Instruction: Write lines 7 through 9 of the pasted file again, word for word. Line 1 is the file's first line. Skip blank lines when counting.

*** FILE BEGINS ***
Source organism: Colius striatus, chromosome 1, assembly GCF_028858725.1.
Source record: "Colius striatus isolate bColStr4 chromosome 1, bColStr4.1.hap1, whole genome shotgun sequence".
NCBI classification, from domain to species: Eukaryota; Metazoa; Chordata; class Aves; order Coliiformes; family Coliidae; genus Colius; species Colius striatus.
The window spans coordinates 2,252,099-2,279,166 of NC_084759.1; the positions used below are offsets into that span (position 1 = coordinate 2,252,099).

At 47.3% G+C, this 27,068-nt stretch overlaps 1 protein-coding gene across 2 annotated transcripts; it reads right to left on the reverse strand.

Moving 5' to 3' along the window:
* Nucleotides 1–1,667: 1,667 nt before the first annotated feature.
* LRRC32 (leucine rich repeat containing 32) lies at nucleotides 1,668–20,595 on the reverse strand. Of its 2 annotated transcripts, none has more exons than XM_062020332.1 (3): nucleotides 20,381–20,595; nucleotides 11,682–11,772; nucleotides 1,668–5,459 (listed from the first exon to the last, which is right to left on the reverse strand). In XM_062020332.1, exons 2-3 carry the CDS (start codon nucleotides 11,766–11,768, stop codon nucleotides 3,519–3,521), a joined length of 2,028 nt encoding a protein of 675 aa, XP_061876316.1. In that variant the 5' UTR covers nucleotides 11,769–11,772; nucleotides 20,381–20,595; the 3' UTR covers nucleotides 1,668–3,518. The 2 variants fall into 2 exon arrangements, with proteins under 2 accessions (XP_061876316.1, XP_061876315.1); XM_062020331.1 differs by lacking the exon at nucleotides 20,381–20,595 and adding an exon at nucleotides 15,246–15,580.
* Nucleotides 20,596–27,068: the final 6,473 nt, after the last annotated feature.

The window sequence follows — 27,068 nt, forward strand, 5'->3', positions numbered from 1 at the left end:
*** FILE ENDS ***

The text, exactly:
* Nucleotides 1–1,667: 1,667 nt before the first annotated feature.
* LRRC32 (leucine rich repeat containing 32) lies at nucleotides 1,668–20,595 on the reverse strand. Of its 2 annotated transcripts, none has more exons than XM_062020332.1 (3): nucleotides 20,381–20,595; nucleotides 11,682–11,772; nucleotides 1,668–5,459 (listed from the first exon to the last, which is right to left on the reverse strand). In XM_062020332.1, exons 2-3 carry the CDS (start codon nucleotides 11,766–11,768, stop codon nucleotides 3,519–3,521), a joined length of 2,028 nt encoding a protein of 675 aa, XP_061876316.1. In that variant the 5' UTR covers nucleotides 11,769–11,772; nucleotides 20,381–20,595; the 3' UTR covers nucleotides 1,668–3,518. The 2 variants fall into 2 exon arrangements, with proteins under 2 accessions (XP_061876316.1, XP_061876315.1); XM_062020331.1 differs by lacking the exon at nucleotides 20,381–20,595 and adding an exon at nucleotides 15,246–15,580.
* Nucleotides 20,596–27,068: the final 6,473 nt, after the last annotated feature.